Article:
Skip to content →

Tag: analytics


When I was in Japan a few years ago, I was astounded by the abundance of square blocks of black dots (see below) on advertising and print which I later found out were called QR codes. The concept is actually quite ingenious. A standard barcode can only store so much information in the thickness and positioning of the barcode lines because its a one-dimensional code. But a two-dimensional QR code can store a ton more data. This makes it possible to store long web addresses, include error detection/correction methods, and even embed text information in more sophisticated languages (like Japanese).


QR codes have slowly been increasing in adoption in the US and Europe as phone camera/image recognition technology has improved to meet their Japanese counterparts. But, Microsoft decided to take the technology one step further: instead of just being black and white blobs, why not introduce greater customization, tracking ability, and a little color?

Behold, Microsoft Tag (HT: Register). The main visual difference you’ll see are the availability of color and custom designs:

image image image image

Underneath the surface lies a bunch of other enhancements, including:

  • Support across most major phone brands
  • Tag manager to provide analytics information on how people are reading your tags
  • API to allow developers access to the tag manager
  • Allows you to change Tag behavior based on a user’s previous tag viewing history or even the user’s location
  • New error correction/color allow for smaller tags and better translation

The question is, will businesses use it? On a basic execution level, the Register brings up the potential problem of recognition. As ugly and clunky as “vanilla” QR codes are, they are very distinctive. Will it still be easy to identify Microsoft’s smaller, customized in-color boxes as codes to scan?

On a business-level, the biggest problem is that “Vanilla” QR codes do quite well in terms of functionality already. Microsoft will need to provide significant value-add in their tag manager/API/customization features to get businesses to switch to a format that Redmond has control over. Given Microsoft’s strengths in software, I’m also astonished they didn’t build in more functionality to make it an easier sell (such as the ability to embed more sophisticated instructions in the codes, or to run specific software/pass specific information when used in a certain context) – a future enhancement, perhaps?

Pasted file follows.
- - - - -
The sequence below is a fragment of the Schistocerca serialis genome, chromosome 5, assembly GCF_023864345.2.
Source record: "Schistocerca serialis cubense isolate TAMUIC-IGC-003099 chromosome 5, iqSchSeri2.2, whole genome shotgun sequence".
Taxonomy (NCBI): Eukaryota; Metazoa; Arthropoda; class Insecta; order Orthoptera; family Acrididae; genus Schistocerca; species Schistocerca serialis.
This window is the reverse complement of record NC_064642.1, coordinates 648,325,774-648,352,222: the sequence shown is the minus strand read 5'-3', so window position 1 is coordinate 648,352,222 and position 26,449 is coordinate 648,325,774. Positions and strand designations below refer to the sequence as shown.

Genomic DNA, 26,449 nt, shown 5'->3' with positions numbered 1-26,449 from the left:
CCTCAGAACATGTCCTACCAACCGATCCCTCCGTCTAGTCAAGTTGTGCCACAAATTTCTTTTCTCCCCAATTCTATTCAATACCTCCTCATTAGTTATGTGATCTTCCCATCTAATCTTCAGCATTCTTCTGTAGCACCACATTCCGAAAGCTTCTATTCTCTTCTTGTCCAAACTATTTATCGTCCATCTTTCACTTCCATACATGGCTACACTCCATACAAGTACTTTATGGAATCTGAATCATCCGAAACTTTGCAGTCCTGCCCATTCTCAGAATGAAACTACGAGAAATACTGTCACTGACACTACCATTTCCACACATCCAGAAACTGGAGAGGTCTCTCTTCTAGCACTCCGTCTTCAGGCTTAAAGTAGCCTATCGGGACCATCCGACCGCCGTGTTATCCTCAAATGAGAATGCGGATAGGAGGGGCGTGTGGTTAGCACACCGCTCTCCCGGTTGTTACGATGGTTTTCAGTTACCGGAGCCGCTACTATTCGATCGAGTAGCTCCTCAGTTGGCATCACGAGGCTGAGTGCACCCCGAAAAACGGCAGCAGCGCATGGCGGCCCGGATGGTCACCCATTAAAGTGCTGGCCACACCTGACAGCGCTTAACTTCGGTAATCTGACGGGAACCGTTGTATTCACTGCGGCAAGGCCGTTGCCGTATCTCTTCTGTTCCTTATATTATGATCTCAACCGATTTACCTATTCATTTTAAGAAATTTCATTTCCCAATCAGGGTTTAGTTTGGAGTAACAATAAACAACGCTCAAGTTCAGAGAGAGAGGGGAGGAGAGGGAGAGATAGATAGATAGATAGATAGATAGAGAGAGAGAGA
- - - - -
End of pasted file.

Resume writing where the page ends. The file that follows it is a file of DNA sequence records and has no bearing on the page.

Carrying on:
With that said, those who rely on advertising to make a living may find it pretty easy to hand over the reins to a well-put-together Microsoft project as a hedge on their increasing dependence on Google and Apple for their livelihoods. In any event, there’s probably no harm in downloading the reader on your phone or checking out the Microsoft Tag website.

(Image credits – Microsoft Tag website)

Leave a Comment

Google Reader Analytics

I’ve mentioned on more than one occasion my love for Google Reader. And here’s another reason to throw into the mix: analytics. While this is a feature I don’t use very often, it’s nevertheless very interesting to look at (translation: I spent an hour looking at it, and feel like if I don’t blog about it, then it was a waste of an hour). You can access it by clicking on the “Trends” link in the Google Reader navigation box, or by typing “g” and then “[shift] t”.


The trends feature gives you a snapshot of two things: (1) your Google Reader browsing habits and (2) details on the blogs and RSS feeds that you subscribe to.

There is a block dedicated to showing how many items you read on a daily basis (I apparently read most of my posts around noon-time with an odd spike around 3-4 PM, and the number of posts I read on a typical weekend is less than half that I would read on a typical weekday):


The analytics also gives me an analysis of which feeds I read the most (I had no idea I read that much VentureBeat):


As well as an analysis of how often certain feeds update, as well as which of my feeds are the most “obscure” (as measured by how few Google Reader subscribers each feed has):


So, who cares? Good question. In terms of how I’ve used the feature, I’ve used it to cull subscriptions from my list — by singling out feeds which updated too frequently but which didn’t have consistently high quality content or by singling out feeds which I never read — and also to encourage me to post encouragements to the more “obscure” blogs that I follow, so as to encourage them to keep posting.

But, really, it’s just cool.

Leave a Comment